This week we have another look back at Tottenham programmes over the years. In a previous article (1) we looked at a variety of programmes from different periods. This time around I thought I'd concentrate on some of the older ones. Simply as they are so individual. Tottenham’s first programme appeared at a game played on the old Northumberland Park ground on 28th October 1893 and is featured in the earlier article (1) The first programmes for any teams first appeared around the late 1880’s and were just a single sheet comprising a lineup. Aston Villa are generally thought to be one of the first clubs to enlarge this to include other news. Although it would be a long time until they become the 100 page booklets that are used today.
This top image is the traditional pre-season trial game between the first team and reserves
this time from 1933. The players (here the whites V the Stripes) are seen sending cricket players from the field. Whilst in the background you can see the cockerel on the roof.
This programme from the 1921 FA Cup Final has pride of place in this collection. Not only because of the result when Tottenham won the trophy.
This is in fact a special silk edition. The four leaf souvenir programme is printed in blue on cream silk. It is in a binder bound with blue cord. This edition was presented to VIP's attending the match, including the King and the future King, the then Prince of Wales.
In case you want to pick up one, ten years ago at auction this sold for sold for £2,702.
This programme isn't in very good condition. Mind you it does date from the opening day of the 1900/01 season. At that time programmes were not seen as the major industry that it is today. Many were not expected to survive for much longer than the game itself.
The game in the Southern League was lost. Millwall would finish fourth that season and we came 5th. We were level on points but they had a better goal difference by 1.
You can just make out the players were numbered on the programme even if they did not actually wear numbers on their shirts at that time.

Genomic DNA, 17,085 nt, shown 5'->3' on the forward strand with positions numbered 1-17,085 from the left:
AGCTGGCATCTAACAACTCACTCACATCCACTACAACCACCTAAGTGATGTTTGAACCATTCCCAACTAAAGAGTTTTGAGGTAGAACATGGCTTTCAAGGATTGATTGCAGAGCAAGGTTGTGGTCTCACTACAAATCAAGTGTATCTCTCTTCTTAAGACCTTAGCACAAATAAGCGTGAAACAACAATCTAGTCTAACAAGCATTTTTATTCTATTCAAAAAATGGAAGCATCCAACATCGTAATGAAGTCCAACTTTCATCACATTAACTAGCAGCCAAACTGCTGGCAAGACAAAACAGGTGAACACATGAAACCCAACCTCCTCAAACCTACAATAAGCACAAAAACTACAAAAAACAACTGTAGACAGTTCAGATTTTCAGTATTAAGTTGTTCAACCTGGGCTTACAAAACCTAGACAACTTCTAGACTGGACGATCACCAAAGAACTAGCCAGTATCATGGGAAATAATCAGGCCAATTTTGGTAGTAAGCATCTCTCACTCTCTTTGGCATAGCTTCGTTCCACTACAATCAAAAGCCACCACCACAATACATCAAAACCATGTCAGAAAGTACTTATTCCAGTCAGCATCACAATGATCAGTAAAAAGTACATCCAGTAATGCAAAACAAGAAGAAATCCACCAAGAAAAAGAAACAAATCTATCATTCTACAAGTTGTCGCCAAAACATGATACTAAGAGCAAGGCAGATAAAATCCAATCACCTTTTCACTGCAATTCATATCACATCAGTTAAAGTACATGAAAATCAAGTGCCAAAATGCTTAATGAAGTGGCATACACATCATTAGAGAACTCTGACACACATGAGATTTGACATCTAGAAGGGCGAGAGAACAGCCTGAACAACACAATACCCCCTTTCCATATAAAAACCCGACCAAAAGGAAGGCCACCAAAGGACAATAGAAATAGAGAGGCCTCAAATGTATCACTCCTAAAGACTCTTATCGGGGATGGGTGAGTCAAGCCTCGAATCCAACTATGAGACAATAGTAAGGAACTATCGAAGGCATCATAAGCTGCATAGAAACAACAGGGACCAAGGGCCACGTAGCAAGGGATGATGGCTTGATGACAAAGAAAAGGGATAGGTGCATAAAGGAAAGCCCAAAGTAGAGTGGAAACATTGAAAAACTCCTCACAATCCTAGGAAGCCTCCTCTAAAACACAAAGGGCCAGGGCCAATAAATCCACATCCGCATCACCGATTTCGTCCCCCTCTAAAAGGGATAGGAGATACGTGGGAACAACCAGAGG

At the bottom of the sheet is a warning against pirate programmes. Saville & Co. were big supporters of the club. Not only did they advertise in the programme, they also appeared in the yearly handbook. As well as pitch side advertising. They can be seen in an earlier article (3).
Prior to World War 2 each Tottenham programme carried a cartoon on their cover. Photographs were rarely used in those days. The action photos from that era are of poor quality. As we mentioned previously (2) they were also a expensive and time consuming process.
Many of the sketches in the programmes were the work of one
Jos (Josiah) Walker who was born in Edmonton in 1887.
I cant guarantee that these are all his work but as you can see he and hid colleagues left us a bountiful collection and a delightful view of Tottenham in those days.
Walker also worked for various magazines and created the images for the first Sexton Blake stories. As well as cartoon strips featuring real movie stars such as James Cagney. He also worked for the London Evening News. He died in 1942.
This next image is from March 5th 1910. This was our first season in the First Division. Tottenham hung near the bottom of the table all season and only escaped on the last day beating Chelsea and sending them down.